Kiese Laymon (Author)
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Scribner Book Company
June 01, 2021
5.5 X 8.3 X 1.0 inches | 0.8 pounds
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About the Author
Born and raised in Jackson, Mississippi, Kiese Laymon is the Ottilie Schillig Professor in English and Creative Writing at the University of Mississippi and author of the novel Long Division, the memoir Heavy, and the essay collection How to Slowly Kill Yourself and Others in America. He was recently named a 2022 MacArthur Fellow.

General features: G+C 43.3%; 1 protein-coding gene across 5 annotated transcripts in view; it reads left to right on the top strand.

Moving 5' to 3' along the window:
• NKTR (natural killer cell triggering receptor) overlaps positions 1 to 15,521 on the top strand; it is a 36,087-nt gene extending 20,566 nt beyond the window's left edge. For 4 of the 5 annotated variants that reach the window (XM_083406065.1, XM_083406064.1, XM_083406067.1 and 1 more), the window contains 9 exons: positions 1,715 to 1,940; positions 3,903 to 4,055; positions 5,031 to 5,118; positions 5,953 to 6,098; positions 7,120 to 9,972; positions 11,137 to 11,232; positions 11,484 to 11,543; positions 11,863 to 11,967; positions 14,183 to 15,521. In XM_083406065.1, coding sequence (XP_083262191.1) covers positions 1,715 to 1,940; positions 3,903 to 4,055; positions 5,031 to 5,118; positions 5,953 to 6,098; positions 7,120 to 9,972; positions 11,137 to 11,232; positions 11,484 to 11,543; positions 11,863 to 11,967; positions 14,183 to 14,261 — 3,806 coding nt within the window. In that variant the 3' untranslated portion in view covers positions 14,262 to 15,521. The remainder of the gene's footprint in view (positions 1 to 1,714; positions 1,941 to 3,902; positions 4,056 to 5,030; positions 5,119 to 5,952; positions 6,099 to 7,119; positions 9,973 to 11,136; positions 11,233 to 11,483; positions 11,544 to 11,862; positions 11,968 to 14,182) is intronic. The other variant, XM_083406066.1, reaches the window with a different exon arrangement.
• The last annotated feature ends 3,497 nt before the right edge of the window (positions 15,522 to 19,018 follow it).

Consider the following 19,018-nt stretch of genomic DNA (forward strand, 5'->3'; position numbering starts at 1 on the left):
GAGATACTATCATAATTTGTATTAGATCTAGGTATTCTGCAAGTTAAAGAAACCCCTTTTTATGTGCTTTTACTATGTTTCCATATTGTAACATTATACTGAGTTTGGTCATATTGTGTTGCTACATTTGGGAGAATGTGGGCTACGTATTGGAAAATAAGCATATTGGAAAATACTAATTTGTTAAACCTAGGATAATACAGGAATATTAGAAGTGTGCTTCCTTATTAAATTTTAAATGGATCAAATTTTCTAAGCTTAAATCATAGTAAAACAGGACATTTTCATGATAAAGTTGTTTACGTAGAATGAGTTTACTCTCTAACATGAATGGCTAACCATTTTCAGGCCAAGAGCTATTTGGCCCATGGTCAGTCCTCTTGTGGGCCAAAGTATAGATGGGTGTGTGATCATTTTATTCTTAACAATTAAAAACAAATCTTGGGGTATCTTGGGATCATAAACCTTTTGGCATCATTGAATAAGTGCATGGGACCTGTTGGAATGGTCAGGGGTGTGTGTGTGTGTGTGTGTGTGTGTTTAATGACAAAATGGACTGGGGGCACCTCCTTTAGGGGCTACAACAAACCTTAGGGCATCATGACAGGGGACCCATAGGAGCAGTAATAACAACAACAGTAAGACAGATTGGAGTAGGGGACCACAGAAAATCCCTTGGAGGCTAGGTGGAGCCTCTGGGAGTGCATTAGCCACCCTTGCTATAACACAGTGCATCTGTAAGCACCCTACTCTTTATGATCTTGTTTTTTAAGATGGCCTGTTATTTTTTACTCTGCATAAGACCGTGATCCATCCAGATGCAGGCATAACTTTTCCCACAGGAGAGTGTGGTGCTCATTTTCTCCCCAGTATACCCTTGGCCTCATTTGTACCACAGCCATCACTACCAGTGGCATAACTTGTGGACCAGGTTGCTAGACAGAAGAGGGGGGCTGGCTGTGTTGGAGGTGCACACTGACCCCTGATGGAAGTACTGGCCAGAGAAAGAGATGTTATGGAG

"Printed for the first time in the reversible format Laymon always wanted, Long Division shines brighter than ever." -Esquire "Originally published in 2013 and reissued here in a newly revised edition, this debut novel by the author of the memoir Heavy is a time-traveling metafictional romp set in Mississippi that probes fame, creativity and the toll of racism." -New York Times "New and Noteworty" "Laymon writes with humor and clarity about what it means to come of age, to be black in the south, to survive a natural disaster, to become an online celebrity, to love for ever.... a triumphant piece of metafiction." -The Guardian "A story of bone-deep love, enduring racism, a missing girl, the Holy Ghost, loss, sexuality, family (chosen and blood), sacrifice, hope, horror, tenderness, a talking cat, staggering grief, and ridiculous amounts of humor." -Los Angeles Review of Books "A must-read. Long Division centers on City Coldson, a 14-year-old whose viral outburst on national television earns him a one-way ticket to stay with his grandmother by the sea. It's not supposed to be fun and games, but when City begins to read a mysterious, anonymously published book about a time traveler who shares his name, he finds himself pulled unexpectedly into a temporal mystery." -Bustle "Kiese Laymon is a singular voice in American literature." -Chicago Tribune "Heavy memoirist Kiese Laymon returns, this time with a fiercely creative novel combining time travel with institutionalized racism. The resulting saga winds from the 1980s to the 1960s and beyond, weaving a fractured but fascinating path through Black America." -Elle "The reissue of Kiese Laymon's Long Division echoes a familiar Black church precept of doing your first works over. In this new iteration of his 2013 debut novel, Laymon separates the story into two books, or testaments...[Long Division] forth the open-ended question: To what length would you go to save your family and yourself, even if it meant the destruction of another?" -Chapter 16 "Originally published in 2013 and reissued here in a newly revised edition, this debut novel by the author of the memoir "Heavy" is a time-traveling metafictional romp set in Mississippi that probes fame, creativity and the toll of racism." -New York Times "New and Noteworty" "A revised version of Laymon's elliptical, time-folding work of metafiction about Southern racism... is effectively two novels, both potent yet often funny character studies. In style and structure, Laymon's novel is an inheritor to Black postmodern literature of the 1960s and '70s-Toni Morrison most famously but also Leon Forrest, Gayl Jones, and William Melvin Kelley. A sui generis." -Kirkus "Don't miss Kiese Laymon's Long Division. One Mississippi town with two engaging stories in two very different decades. The sharp humor and deep humanity make this debut novel unforgettable." -Melissa Harris-Perry, MSNBC "Funny, astute and searching.... The author's satirical instincts are excellent." -Sam Sacks, Wall Street Journal "With Long Division, Laymon gives us a story that embodies the ellipsis, the idea of an understood but unspoken beginning and ending. Narratives very rarely end; they go through edits and revisions. Characters are added and erased. For a book that begins with a grammar and language competition, Long Division fittingly ends with a statement about language, and that statement is that language, like history, never stops moving forward." -Los Angeles Review of Books "A little fantasy, a little mystery and a lot hilarious." -Atlanta Journal-Constitution "In a multilayered, allusion-packed, time-traveling plot set in Mississippi, Long Division takes us, nesting-doll-style, from 2013 to 1985, 1964, and back, engaging complex questions of race, violence, gender, sexuality, and our relationship to history. More than anything, Laymon shows with surprising lucidity how American racialized inequality is persistent but mutable, that the past is n...